Size and Volume Will Unlock the “Blue Rush”

The blue economy needs to be translated into language financial institutions understand, according to investors.  

Institutional investors have called for an increase in the number and scale of viable investment products targeting the blue economy to attract the private finance needed to protect oceans from the climate and nature crises.  

Speaking at the ‘Financing the Growth of the Blue Economy’ event hosted by law firm Simmons & Simmons on 7 June, investors acknowledged that the UN Sustainable Development Goal (SDG) 14 – life below water – remains severely underinvested but cited their responsibility as fiduciaries, arguing that any prospective investment needs to “make sense” for their beneficiaries.  

The ocean economy is estimated to be worth US$2.5 trillion annually but attracted just US$13 billion in sustainable investment over the past decade; achieving SDG 14 will require US$174.5 billion of investment a year until 2030. 

“We are starting to see a blue rush, as financial institutions become more interested in investing in the blue economy,” said Chris Gorell Barnes, Founding Partner at impact investment firm Ocean 14 Capital.  

“The issue is that there are not enough vehicles of institutional quality to attract enough investment. For that, the language we’re using needs to change”  

Gorell Barnes added that institutional investors are not interested in “profit, plans and purpose, but are focused on risk, regulation and returns”. 

My-Linh Ngo, Head of ESG Investment at BlueBay Asset Management, agreed, noting that “framing nature loss and climate change as systemic risks to institutional investors is really pivotal”.  

Ocean 14 Capital’s US$150 million growth-stage private equity impact fund, which is labelled as Article 9 under the EU’s Sustainable Finance Disclosure Regulation (SFDR), is targeting investment opportunities that are contributing to a reduction in marine pollution, protecting and restoring ocean ecosystems, reducing ocean acidification, and addressing overfishing.  

One size doesn’t fit all 

The size of blue economy investment products is also a factor for institutional investors, said Ngo. 

“It has to be large enough for us to invest in – hundreds of millions, at least.” 

David Thompson, Chief Investing Officer at Zurich Insurance, added that the insurer’s current investments in ocean solutions typically form part of a broader strategy targeting nature-based solutions (NbS).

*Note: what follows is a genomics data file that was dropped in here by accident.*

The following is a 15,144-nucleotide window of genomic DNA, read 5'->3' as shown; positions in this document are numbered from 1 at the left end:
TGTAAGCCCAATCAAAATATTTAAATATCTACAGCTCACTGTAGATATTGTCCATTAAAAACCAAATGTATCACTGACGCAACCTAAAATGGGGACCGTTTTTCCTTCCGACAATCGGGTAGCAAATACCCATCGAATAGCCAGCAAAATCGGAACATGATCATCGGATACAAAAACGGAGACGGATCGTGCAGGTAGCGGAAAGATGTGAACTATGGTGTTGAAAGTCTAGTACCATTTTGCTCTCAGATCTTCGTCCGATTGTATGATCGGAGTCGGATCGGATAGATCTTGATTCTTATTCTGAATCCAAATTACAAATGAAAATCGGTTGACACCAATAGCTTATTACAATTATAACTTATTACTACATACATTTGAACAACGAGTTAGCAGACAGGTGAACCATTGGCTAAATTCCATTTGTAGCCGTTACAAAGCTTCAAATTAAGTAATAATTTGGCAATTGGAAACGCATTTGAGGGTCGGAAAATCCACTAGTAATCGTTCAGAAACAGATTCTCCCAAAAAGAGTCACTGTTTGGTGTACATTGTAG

“Ocean investments are still very niche, so we allocate to NbS opportunities which will finance ocean-based solutions as part of that,” he said.  

Organisations like the Ocean Risk and Resilience Action Alliance (ORRAA) are attempting to build out and de-risk the investable pipeline across the blue economy. The alliance has previously secured multi-year investment commitments from the US, Canadian and UK governments to build ocean resilience, targeting projects such as bolstering the financial resilience of small-scale fishing communities with data, traceability and market platforms.   

Ngo added that the blue economy also needs to think “beyond equities” to other asset classes like fixed income, pointing out that the sheer size of the debt market offers significant potential to rapidly upscale the blue economy.  

Increasing global regulatory and policy cohesion is contributing to institutional investors’ growing interest in the blue economy, panellists said.  

They pointed to the inclusion of oceans in discussions at COP26 and COP27, with the latter issuing a commitment to protect coastal zones and oceans from the physical impacts of climate change. Further, governments agreeing on the Global Biodiversity Framework and High Seas Treaty has also provided increasing certainty that the blue economy requires investment to support the realisation of these international goals.  

Chip Cunliffe, ORRAA’s Programme and Risk Director, said: “We’re still ten to 15 years behind where we need to be in terms of understanding how to utilise [private] investors in the blue space.” 

He added that, with their longer time horizons, institutional investors are nonetheless increasingly aware that business-as-usual 30 years from now will lead to unstable ecosystems and an uncertain future for the next generation.  

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